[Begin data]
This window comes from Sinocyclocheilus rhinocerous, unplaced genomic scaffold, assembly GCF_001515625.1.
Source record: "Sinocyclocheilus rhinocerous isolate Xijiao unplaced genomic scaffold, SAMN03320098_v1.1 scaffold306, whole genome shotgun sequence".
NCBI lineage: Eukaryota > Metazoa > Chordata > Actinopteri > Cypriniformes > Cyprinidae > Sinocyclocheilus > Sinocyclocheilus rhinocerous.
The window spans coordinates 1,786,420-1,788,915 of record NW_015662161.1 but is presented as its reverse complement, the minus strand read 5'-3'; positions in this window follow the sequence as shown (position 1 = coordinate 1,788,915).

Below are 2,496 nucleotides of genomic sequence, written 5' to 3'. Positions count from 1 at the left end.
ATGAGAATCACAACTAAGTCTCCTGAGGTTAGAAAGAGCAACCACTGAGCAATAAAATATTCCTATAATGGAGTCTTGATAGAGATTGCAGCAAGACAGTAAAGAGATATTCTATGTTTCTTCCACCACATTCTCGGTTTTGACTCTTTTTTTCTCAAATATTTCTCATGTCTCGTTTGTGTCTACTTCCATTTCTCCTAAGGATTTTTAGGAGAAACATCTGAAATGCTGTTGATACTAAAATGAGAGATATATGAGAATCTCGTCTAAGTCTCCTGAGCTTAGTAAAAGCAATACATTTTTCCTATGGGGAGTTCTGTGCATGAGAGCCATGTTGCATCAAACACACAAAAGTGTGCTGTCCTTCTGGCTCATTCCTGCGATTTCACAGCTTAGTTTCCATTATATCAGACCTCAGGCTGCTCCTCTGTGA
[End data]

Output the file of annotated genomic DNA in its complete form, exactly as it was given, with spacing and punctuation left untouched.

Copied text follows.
This window comes from Sinocyclocheilus rhinocerous, unplaced genomic scaffold, assembly GCF_001515625.1.
Source record: "Sinocyclocheilus rhinocerous isolate Xijiao unplaced genomic scaffold, SAMN03320098_v1.1 scaffold306, whole genome shotgun sequence".
NCBI lineage: Eukaryota > Metazoa > Chordata > Actinopteri > Cypriniformes > Cyprinidae > Sinocyclocheilus > Sinocyclocheilus rhinocerous.
The window spans coordinates 1,786,420-1,788,915 of record NW_015662161.1 but is presented as its reverse complement, the minus strand read 5'-3'; positions in this window follow the sequence as shown (position 1 = coordinate 1,788,915).

Below are 2,496 nucleotides of genomic sequence, written 5' to 3'. Positions count from 1 at the left end.
ATGAGAATCACAACTAAGTCTCCTGAGGTTAGAAAGAGCAACCACTGAGCAATAAAATATTCCTATAATGGAGTCTTGATAGAGATTGCAGCAAGACAGTAAAGAGATATTCTATGTTTCTTCCACCACATTCTCGGTTTTGACTCTTTTTTTCTCAAATATTTCTCATGTCTCGTTTGTGTCTACTTCCATTTCTCCTAAGGATTTTTAGGAGAAACATCTGAAATGCTGTTGATACTAAAATGAGAGATATATGAGAATCTCGTCTAAGTCTCCTGAGCTTAGTAAAAGCAATACATTTTTCCTATGGGGAGTTCTGTGCATGAGAGCCATGTTGCATCAAACACACAAAAGTGTGCTGTCCTTCTGGCTCATTCCTGCGATTTCACAGCTTAGTTTCCATTATATCAGACCTCAGGCTGCTCCTCTGTGA